As long as there are those who would have others tell them how they should act, think, feel, and believe, there will be religions – and, those exploiting them for their own agendas.

    "God" is merely a power play. It is an attempt to steal the authority of an all powerful being. It matters not whether that being actually exists. What matters is that people believe He exists and that certain people speak/spoke for Him. Don't fall for it.

    As for myself, if there is such a thing as a "God" and He has anything to say to me, I have FAITH that He knows where I am and how to say it so I know it is really Him. Therefore, I ignore ALL the clowns who pretend to speak for Him – especially, if they lived and died thousands of years ago.

    God believers fail to realize that, regardless of whether "God" (whatever that is) exists, or not, "it" will ALWAYS be a construct in their imagination that they created for themselves. And, "God" doesn't have to be anything like that. So, it's just an imaginary friend.

    September 30, 2012 at 9:23 am |
  3. proud2bsecular

    Another oh-my-gosh-I-wonder-what-he's-going-to-say opinion piece by someone who quotes the Bible. I don't happen to believe that anyone is qualified to determine which religious path is "the real one" (but everyone has an opinion and seems to think it is an olympic event with their team bound to finish first). Because we can't see this finish line in heaven,hell or neither, maybe we could look at what helps people here on earth to treat ourselves, each other and the planet with genuine compassion. Does Christianity win that medal? Islam? If these religions were answering all people's questions and helping them become the people our times require of us, maybe there wouldn't be any other need for people to find other ways to explore their spirituality. Any really, isn't it human nature to explore these kinds of unchartable frontiers? Why so defensive Mr. Tradition? Does it threaten your fundamentalist beliefs to have people exploring their own in less rigid ways? If you really believe there is only one way to heaven....then by all means follow it, yourself.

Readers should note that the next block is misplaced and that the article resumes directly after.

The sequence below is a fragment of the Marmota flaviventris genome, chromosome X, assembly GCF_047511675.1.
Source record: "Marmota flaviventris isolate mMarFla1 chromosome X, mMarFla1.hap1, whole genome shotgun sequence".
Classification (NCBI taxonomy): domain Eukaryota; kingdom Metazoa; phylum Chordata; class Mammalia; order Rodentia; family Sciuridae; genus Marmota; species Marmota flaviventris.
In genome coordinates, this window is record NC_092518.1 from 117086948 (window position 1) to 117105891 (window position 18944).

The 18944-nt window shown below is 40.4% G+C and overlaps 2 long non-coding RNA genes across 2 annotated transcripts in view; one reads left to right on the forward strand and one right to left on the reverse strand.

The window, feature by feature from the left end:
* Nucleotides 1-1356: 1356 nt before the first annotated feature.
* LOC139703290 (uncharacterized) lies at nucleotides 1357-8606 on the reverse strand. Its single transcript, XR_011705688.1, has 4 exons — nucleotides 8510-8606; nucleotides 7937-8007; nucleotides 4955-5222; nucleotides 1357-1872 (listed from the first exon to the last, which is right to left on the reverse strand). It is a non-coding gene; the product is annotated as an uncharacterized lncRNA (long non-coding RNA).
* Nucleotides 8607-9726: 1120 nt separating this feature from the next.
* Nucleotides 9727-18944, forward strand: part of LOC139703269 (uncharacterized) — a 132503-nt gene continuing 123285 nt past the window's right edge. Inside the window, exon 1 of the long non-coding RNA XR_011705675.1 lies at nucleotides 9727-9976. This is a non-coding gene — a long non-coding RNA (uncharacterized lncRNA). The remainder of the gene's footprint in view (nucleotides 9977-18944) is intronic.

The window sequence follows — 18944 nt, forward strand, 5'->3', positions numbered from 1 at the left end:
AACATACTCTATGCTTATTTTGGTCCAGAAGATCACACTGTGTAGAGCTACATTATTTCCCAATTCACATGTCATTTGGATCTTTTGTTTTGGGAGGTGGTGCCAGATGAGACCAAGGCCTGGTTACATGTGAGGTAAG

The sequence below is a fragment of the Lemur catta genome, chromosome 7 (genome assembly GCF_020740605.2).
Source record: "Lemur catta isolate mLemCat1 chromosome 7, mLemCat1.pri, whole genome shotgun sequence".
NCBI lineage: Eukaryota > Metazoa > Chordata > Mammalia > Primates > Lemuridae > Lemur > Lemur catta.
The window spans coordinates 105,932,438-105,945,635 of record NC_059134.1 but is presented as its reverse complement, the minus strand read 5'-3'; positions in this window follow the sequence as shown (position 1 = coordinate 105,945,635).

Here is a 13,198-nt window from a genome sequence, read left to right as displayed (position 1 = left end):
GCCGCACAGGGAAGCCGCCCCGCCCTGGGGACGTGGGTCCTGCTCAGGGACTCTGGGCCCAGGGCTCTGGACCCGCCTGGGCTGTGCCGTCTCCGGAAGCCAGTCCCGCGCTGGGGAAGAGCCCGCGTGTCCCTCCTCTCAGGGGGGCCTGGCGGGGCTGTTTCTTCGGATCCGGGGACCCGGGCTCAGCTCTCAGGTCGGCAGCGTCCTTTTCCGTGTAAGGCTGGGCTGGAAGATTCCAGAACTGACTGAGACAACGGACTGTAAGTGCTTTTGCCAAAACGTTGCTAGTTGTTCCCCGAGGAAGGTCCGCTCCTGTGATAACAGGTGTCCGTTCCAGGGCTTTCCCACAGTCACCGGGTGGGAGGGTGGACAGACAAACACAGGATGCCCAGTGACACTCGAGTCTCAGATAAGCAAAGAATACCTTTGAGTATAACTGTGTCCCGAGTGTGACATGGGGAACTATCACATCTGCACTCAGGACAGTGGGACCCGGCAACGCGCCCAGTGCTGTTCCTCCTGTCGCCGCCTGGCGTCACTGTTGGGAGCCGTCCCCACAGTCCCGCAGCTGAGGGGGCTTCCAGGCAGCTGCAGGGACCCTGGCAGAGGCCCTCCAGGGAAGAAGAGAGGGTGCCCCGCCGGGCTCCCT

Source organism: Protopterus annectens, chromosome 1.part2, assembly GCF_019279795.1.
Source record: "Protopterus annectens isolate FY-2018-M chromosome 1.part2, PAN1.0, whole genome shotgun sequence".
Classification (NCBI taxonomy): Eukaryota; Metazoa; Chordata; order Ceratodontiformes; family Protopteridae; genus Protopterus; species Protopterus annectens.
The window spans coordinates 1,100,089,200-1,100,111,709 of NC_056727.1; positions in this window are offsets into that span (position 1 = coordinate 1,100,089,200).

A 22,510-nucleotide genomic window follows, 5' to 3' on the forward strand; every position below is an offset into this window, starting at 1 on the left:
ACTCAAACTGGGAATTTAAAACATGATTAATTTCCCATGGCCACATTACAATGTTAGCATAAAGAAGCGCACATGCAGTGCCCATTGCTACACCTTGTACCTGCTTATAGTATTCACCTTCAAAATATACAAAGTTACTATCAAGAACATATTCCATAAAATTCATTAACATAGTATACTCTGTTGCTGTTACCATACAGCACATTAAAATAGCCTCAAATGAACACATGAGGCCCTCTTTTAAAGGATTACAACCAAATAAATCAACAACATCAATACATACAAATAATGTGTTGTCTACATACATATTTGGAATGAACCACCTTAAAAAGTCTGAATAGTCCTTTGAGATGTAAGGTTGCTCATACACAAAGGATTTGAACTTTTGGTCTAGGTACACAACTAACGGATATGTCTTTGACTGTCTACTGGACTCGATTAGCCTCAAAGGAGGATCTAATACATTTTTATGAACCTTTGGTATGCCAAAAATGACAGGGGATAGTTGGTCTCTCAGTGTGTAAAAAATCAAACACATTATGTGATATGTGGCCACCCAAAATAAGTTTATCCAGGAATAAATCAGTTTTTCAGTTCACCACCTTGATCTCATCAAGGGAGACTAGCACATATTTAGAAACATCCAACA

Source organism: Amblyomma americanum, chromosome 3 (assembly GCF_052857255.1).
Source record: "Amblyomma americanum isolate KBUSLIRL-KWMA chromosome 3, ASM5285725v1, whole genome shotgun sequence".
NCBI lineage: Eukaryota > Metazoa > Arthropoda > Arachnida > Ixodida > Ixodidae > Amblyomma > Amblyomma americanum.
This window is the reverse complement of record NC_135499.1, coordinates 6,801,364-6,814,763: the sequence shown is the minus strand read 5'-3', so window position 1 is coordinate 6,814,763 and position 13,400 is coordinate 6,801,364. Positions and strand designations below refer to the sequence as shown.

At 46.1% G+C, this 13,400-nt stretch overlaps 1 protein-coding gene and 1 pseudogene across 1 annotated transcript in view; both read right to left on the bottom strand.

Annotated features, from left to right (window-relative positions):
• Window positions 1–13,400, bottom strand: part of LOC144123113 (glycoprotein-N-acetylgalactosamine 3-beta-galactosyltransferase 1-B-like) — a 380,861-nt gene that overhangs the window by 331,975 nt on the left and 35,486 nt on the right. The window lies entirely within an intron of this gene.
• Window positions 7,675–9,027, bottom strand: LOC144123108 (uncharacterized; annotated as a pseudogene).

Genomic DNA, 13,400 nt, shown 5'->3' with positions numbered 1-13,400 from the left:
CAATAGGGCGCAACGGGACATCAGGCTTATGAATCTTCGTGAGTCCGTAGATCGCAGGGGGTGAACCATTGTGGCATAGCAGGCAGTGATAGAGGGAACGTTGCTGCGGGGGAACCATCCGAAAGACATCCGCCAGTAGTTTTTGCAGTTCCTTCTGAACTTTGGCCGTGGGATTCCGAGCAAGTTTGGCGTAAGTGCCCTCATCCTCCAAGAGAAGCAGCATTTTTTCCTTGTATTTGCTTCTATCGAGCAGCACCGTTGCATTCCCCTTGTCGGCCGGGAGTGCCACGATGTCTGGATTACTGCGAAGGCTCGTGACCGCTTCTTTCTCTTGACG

September 30, 2012 at 9:23 am |
  4. Kingof-Kings

    Those who have in any sense experienced hell knows that only spirituality is right. Every man knows in their heart what is right and what is wrong, not every man listens. When you don't understand how to follow your heart there is religion and they will each tell you to follow "their" God.. The is only one god and he resides inside of every one, your choice to listen. We live in a world enslaven by money, the ill gotten money of greed, torture, murder and destruction. The world papered, to say this is mine... when all belongs to all. Kings and Queens, dictators and tyrannts have always sought to reign over us and when it began to unravel, with the discovery of a new world..Everything changed, for a little while, then a new plan..many wars leading to the Bolshevik and then to WW1 after which the roman catholic through consolidation of debt.. crash of 29 were given rights to their own country. And then WW2, so much re-written history, after which a tiny minority of zionists took over by paper right and force a little piece of land, one which was to restore as was prophesized to the Jews in their book..Now who would live in a fairy tale world and project such a murderous scenario upon the world..her majesty??or psychopathic manic as hitler was driven to be, as was rumored of their close relations in the early days of the war...which religious group infiltrates almost every if not every government in the world..?? better questions should be asked!